A 250 sq m structure in the grounds of the Emirates Towers, containing offices and two multi-use spaces for exhibitions and workshops, has been described as the world’s first fully functional 3D printed building.
The single story office was printed using a 6m high, 12m wide and 37m long platform that used an automated robotic arm to extrude a mixture of cement and additives.
The building will be the temporary headquarters of the Dubai Future Foundation, which recently threw its weight behind a contest to design a virtual reality hyperloop.
The structure of the building took 17 days to print, after which the internal and external finishes were added, and two days to assemble on site. According to Dubai’s official news agency WAM, even electricity, water, telecommunications and air-conditioning systems have been realised with the help of 3D printing.
The office looks set to be the first of many 3D printed buildings to be built in Dubai. Last month, prime minister Sheikh Mohammed bin Rashid Al Maktoum announced that Dubai plans to print 25% of its buildings by 2030 as part of its 3D Printing Strategy.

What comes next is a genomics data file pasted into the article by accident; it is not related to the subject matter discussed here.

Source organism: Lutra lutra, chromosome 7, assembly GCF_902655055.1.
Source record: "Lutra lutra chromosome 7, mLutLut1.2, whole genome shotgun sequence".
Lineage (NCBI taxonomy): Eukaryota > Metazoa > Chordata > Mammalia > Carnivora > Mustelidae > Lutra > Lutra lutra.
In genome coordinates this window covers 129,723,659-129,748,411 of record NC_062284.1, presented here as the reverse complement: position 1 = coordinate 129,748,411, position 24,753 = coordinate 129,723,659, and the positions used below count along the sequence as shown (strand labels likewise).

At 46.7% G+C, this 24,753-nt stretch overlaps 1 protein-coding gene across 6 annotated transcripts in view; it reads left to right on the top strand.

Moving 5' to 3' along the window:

At the opening of the office, Sheikh Mohammed said: “We announce today the opening of the first 3D-printed office in the world, after less than one month of launching [our] Dubai 3D Printing Strategy which showcases a modern model of construction.
“This is an experience we present to the world on utilising future technology in people’s lives. It also represents a new milestone for the UAE as a global leader in strategic achievements.”
He continued: “We see this project as a case study that will benefit regulators as well as research and development centres at the regional and international levels on real application of 3D printing technology. We are documenting this experience and building on it to take advantage of the most important lessons, which will serve as reference points to take this technology to new levels.”
BIM+ understands that the office was created by WinSun Global, the international division of China’s 3D printing pioneer WinSun, in partnership with global architecture firm Gensler, London-based structural engineer Thornton Thomasetti, and New York-based consultant Syska Hennessy.